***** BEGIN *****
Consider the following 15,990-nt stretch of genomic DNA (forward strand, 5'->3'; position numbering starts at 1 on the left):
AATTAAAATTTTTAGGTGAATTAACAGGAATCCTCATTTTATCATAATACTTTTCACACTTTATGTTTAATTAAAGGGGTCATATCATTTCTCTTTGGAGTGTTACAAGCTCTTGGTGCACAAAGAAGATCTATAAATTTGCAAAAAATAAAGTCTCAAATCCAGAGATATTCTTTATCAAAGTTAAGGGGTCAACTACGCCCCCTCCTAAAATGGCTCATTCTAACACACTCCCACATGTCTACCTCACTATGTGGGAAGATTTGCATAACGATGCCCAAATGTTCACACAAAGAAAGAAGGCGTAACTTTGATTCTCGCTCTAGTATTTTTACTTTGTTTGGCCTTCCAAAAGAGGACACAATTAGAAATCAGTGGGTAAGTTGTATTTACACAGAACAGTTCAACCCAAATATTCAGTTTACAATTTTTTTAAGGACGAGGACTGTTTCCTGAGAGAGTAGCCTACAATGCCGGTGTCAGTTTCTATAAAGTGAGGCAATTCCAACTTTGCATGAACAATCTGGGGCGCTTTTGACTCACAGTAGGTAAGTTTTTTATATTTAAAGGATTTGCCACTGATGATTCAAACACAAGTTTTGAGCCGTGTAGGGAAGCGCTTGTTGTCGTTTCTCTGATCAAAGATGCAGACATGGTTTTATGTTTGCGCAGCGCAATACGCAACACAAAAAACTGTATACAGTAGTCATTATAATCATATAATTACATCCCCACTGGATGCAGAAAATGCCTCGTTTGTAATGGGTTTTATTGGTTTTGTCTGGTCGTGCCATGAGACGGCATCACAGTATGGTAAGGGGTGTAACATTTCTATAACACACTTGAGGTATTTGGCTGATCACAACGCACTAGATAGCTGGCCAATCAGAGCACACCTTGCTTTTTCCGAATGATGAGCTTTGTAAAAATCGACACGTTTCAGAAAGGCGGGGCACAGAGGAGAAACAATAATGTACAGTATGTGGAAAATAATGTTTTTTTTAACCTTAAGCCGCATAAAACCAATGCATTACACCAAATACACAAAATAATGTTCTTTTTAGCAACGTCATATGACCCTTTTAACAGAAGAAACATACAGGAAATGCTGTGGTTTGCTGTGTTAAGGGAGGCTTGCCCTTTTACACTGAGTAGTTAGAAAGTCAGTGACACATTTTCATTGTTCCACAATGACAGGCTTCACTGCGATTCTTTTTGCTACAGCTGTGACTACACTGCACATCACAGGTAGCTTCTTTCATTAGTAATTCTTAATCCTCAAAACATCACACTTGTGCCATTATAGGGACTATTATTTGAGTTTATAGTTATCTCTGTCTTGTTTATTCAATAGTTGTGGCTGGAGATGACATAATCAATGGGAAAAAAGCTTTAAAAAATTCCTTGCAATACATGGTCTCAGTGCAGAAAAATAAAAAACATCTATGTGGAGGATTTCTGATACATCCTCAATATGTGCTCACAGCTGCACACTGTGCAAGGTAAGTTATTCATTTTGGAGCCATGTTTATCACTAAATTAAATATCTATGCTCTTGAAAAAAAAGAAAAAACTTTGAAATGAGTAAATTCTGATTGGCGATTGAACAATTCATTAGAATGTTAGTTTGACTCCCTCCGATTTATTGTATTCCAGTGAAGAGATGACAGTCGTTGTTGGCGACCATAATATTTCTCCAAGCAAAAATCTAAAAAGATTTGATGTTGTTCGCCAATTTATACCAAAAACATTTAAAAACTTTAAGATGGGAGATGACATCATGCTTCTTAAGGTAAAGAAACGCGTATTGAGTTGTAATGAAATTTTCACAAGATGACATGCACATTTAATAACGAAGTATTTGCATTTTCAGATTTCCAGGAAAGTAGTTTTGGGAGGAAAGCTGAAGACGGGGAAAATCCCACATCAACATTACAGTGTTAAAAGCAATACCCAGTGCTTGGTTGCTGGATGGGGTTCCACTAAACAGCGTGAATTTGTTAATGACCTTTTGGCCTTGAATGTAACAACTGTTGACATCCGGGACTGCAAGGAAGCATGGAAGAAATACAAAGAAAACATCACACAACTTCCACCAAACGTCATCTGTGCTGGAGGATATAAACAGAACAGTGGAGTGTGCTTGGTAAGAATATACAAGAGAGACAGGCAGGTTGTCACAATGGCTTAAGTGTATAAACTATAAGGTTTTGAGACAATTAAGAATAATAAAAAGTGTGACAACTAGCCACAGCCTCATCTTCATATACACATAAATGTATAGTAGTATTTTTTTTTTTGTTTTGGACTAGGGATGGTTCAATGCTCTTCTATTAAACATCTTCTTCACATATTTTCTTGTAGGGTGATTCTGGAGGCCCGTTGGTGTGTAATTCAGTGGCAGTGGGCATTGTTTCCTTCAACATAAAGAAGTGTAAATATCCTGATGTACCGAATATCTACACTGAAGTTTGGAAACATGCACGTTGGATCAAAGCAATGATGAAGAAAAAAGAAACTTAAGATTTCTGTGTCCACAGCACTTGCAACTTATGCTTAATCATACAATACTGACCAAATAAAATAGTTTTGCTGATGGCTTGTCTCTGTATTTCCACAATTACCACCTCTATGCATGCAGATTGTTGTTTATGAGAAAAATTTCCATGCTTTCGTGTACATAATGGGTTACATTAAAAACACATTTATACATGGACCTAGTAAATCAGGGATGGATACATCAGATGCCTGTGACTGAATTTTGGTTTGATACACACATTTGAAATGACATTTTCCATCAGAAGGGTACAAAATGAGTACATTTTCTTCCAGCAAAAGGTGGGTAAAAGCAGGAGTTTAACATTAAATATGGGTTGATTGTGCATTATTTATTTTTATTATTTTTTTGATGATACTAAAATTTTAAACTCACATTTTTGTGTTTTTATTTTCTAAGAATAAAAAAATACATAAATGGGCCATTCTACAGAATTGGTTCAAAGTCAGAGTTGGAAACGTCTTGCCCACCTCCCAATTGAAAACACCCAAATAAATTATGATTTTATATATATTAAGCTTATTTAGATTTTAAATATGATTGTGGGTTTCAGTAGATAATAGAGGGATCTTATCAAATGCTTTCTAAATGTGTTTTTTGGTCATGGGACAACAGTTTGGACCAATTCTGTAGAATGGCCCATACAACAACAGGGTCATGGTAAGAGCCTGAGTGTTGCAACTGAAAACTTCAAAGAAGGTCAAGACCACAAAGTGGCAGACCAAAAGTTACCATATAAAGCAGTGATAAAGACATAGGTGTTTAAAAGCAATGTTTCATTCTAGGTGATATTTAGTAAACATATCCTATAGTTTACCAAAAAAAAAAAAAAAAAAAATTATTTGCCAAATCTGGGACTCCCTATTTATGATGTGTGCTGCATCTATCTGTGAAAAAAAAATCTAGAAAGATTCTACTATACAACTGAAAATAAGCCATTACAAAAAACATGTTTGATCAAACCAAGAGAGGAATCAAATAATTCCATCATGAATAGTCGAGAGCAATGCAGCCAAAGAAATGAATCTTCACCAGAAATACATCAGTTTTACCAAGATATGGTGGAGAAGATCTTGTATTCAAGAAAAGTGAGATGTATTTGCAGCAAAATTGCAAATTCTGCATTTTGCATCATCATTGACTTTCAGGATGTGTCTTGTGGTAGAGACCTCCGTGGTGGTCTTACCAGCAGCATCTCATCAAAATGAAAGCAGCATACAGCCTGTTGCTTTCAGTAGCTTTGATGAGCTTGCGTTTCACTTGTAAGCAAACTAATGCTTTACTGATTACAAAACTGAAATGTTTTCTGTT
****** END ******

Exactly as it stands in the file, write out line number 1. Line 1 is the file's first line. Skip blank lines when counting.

Consider the following 15,990-nt stretch of genomic DNA (forward strand, 5'->3'; position numbering starts at 1 on the left):